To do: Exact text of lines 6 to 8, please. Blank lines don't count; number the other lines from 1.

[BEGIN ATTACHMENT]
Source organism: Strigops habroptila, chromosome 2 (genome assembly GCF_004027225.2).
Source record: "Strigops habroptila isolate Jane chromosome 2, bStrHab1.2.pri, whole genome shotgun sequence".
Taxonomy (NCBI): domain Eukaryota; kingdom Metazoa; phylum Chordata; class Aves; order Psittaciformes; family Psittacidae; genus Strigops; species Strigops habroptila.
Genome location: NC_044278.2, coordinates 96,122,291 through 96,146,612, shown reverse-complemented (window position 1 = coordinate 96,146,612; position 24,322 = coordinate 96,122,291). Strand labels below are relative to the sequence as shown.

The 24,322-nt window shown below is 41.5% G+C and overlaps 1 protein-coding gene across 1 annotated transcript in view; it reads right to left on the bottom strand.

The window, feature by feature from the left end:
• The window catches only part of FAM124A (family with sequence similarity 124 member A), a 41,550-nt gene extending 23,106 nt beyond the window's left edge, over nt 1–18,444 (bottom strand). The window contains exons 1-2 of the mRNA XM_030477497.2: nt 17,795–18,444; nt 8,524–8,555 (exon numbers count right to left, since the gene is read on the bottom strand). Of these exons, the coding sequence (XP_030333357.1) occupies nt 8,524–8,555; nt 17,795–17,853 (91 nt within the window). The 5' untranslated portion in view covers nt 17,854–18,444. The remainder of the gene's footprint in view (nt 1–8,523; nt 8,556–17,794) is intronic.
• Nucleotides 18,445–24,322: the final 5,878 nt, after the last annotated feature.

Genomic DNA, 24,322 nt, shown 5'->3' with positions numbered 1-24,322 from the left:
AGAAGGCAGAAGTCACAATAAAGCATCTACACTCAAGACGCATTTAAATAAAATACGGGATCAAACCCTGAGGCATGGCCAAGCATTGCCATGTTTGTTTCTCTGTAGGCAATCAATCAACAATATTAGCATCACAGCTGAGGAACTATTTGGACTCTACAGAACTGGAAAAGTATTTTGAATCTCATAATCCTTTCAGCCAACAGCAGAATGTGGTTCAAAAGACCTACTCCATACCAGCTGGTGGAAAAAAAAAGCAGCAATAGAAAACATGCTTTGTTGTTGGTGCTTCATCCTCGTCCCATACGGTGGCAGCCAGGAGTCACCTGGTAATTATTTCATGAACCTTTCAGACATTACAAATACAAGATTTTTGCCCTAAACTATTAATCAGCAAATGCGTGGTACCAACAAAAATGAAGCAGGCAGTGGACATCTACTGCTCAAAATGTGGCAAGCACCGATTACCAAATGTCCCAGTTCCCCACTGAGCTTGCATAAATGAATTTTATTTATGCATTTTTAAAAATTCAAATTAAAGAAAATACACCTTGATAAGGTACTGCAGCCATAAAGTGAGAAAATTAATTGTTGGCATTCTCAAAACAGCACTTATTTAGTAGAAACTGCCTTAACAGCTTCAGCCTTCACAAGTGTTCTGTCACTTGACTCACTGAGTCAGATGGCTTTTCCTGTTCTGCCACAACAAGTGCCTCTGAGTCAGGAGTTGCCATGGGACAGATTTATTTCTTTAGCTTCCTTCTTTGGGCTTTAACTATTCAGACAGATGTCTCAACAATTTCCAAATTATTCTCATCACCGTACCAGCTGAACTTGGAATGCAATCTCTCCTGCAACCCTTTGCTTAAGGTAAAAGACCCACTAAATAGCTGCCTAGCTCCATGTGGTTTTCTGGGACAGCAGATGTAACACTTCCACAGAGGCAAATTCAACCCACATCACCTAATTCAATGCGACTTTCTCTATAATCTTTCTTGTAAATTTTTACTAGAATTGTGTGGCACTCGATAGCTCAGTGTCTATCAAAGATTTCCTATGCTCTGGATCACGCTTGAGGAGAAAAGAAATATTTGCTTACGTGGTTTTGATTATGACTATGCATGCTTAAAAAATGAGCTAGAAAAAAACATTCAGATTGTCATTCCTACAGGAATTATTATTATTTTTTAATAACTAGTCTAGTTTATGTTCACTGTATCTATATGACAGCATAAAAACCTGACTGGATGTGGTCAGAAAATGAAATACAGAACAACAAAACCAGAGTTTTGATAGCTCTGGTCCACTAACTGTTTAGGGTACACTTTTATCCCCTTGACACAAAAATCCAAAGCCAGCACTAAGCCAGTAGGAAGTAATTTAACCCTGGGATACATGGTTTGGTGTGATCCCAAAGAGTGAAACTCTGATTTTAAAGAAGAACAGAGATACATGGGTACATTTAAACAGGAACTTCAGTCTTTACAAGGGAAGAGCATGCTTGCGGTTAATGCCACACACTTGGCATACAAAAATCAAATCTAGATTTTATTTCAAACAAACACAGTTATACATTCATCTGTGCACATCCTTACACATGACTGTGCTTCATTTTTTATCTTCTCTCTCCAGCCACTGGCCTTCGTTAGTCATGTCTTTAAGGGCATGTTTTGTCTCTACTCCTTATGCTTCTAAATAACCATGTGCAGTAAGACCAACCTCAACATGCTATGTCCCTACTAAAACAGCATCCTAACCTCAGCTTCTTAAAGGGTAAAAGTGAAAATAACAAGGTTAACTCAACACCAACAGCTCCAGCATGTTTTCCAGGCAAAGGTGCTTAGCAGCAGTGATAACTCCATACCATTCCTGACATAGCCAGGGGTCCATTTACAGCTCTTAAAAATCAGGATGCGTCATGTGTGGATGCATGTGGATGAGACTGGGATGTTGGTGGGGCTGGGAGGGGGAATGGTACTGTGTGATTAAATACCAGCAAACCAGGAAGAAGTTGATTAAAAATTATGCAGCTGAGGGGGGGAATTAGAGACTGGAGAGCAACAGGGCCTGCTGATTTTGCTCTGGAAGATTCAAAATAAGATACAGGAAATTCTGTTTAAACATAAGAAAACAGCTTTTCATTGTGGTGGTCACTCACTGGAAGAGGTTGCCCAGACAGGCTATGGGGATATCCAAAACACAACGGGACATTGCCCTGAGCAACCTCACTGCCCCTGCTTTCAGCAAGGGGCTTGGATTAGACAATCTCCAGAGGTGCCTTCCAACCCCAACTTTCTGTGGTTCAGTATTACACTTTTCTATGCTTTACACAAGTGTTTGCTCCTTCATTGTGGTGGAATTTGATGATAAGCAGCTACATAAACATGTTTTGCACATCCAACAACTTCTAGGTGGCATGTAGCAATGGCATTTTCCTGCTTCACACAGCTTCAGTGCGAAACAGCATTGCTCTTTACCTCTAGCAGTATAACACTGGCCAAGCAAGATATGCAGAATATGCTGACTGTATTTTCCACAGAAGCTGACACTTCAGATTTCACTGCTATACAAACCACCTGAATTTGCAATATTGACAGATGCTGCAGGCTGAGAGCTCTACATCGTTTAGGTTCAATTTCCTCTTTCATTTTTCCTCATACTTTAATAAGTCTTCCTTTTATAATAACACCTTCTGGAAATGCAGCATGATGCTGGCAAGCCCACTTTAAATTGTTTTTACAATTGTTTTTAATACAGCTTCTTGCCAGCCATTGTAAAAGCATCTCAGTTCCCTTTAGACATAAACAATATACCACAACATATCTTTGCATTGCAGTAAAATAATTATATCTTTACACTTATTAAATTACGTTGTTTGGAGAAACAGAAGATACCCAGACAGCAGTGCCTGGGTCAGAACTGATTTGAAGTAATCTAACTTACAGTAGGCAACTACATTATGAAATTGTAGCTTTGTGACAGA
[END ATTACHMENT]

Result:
The window, feature by feature from the left end:
• The window catches only part of FAM124A (family with sequence similarity 124 member A), a 41,550-nt gene extending 23,106 nt beyond the window's left edge, over nt 1–18,444 (bottom strand). The window contains exons 1-2 of the mRNA XM_030477497.2: nt 17,795–18,444; nt 8,524–8,555 (exon numbers count right to left, since the gene is read on the bottom strand). Of these exons, the coding sequence (XP_030333357.1) occupies nt 8,524–8,555; nt 17,795–17,853 (91 nt within the window). The 5' untranslated portion in view covers nt 17,854–18,444. The remainder of the gene's footprint in view (nt 1–8,523; nt 8,556–17,794) is intronic.
• Nucleotides 18,445–24,322: the final 5,878 nt, after the last annotated feature.